An airport police officer who said he was denied several promotions because he reported a fellow officer’s alleged inappropriate behavior has won another chance to prove his case, according to a Minnesota Court of Appeals decision released this week.
A lawsuit filed last year in Hennepin County District Court by Officer Bradley Wingate said the Metropolitan Airports Commission (MAC), which owns and operates the Minneapolis-St. Paul International Airport, violated a Minnesota law that protects whistleblowers.
Spokesman Patrick Hogan said the MAC is “weighing all our options for moving forward with the case. We can’t comment on details of the case at this point since it involves active litigation.” The MAC’s airport police department employs 100 officers.
Wingate’s attorney, Lucas Kaster of Minneapolis, said “after being denied nine promotions over the span of five years despite a great work history, my client is excited his claims will be heard by a jury.” Wingate has been a member of the department for 14 years.
The dispute dates back to a social gathering outside of work in 2010. Court documents say another officer, Roby Desubijana, took photographs of officers there and altered the images “to depict homosexual pornography.”
The images were shared with several officers at work, including Wingate, the opinion said. Shortly after, Desubijana allegedly took a photograph of Wingate changing his clothes in the men’s locker room. Wingate reported the incidents to his bosses.
A mediation resulted in a warning that Desubijana “refrain from further inappropriate behavior,” documents said.
Wingate’s subsequent performance evaluation suggested he struggled communicating with peers and supervisors, an assessment he says was retaliation for reporting Desubijana.
In 2012, Wingate applied for a promotion to sergeant. When considering promotions, the department ranks officers based on interviews, written work and job reviews. Desubijana was promoted; Wingate was not.
In July of that year, members of the department traveled to Iowa for training, where Desubijana allegedly photographed a colleague in the shower. As punishment, supervisors designated Desubijana as the “sober driver” for the team’s final night of celebration, documents state.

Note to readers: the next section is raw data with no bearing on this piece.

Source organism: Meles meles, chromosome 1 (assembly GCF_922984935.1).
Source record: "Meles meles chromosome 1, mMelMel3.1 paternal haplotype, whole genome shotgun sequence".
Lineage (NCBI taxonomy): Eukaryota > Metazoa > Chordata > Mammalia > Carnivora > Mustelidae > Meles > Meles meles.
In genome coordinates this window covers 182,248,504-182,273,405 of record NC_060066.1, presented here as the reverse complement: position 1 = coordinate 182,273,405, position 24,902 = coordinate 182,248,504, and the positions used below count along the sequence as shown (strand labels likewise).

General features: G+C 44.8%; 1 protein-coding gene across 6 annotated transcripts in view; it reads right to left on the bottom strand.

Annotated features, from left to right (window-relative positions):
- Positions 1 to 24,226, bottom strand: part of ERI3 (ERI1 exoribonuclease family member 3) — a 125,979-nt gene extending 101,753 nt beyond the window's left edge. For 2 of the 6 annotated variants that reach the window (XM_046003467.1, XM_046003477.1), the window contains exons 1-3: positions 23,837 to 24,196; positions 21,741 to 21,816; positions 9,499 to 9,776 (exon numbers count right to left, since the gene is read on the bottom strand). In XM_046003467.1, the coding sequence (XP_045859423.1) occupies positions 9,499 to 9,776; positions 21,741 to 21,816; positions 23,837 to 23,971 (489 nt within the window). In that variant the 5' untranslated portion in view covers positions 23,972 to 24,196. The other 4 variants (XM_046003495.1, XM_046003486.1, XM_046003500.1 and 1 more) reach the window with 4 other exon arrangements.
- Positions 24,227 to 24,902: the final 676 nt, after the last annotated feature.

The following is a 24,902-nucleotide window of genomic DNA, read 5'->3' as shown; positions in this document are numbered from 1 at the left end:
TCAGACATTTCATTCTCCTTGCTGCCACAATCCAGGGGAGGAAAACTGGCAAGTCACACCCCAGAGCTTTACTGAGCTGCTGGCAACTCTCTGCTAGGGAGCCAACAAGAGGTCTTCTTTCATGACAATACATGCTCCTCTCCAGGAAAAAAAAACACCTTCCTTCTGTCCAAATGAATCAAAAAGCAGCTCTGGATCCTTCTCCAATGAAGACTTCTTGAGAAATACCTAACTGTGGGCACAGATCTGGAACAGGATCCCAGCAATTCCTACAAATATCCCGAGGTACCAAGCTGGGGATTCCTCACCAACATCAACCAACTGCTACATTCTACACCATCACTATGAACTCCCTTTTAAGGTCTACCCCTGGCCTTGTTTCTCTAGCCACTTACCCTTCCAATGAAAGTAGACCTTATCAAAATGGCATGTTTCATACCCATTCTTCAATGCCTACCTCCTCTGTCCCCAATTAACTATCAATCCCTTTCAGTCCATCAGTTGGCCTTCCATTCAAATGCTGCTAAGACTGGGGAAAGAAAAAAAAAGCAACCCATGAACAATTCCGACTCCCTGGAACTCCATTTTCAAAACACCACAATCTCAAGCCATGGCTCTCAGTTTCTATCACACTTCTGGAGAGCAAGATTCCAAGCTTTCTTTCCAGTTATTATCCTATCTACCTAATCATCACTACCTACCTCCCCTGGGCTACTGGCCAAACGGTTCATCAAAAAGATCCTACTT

After the Iowa training, Desubijana recorded a video of a sergeant wearing a towel in the department’s locker room, and posted it on a private YouTube channel, accessible to employees, according to court documents. The opinion said the sergeant, who is not named, reported the incident, but Desubijana was not disciplined.
Wingate complained after Desubijana contacted Wingate’s girlfriend on Facebook in late 2012, documents said. Desubijana later received a five-day unpaid suspension.
The MAC’s human resources department launched an investigation at Wingate’s behest, and Desubijana was suspended for two additional days, court documents say.
Desubijana could not be reached for comment Tuesday.
Between 2013 and 2017, Wingate unsuccessfully applied for several promotions. When Wingate told MAC Police Chief Mike Everson that he was a victim of retaliation, he was allegedly told to “move on.”
In January 2018, Wingate filed suit, saying the MAC’s alleged retaliation violated Minnesota’s whistleblower law.
MAC lawyers said Wingate had failed to legally prove he was the target of retaliation, and the lower court agreed. But Wingate appealed.
In its opinion, the appeals court wrote, “Wingate’s positive performance history throughout his career casts genuine doubt upon MAC’s stated reason for not promoting him to sergeant.”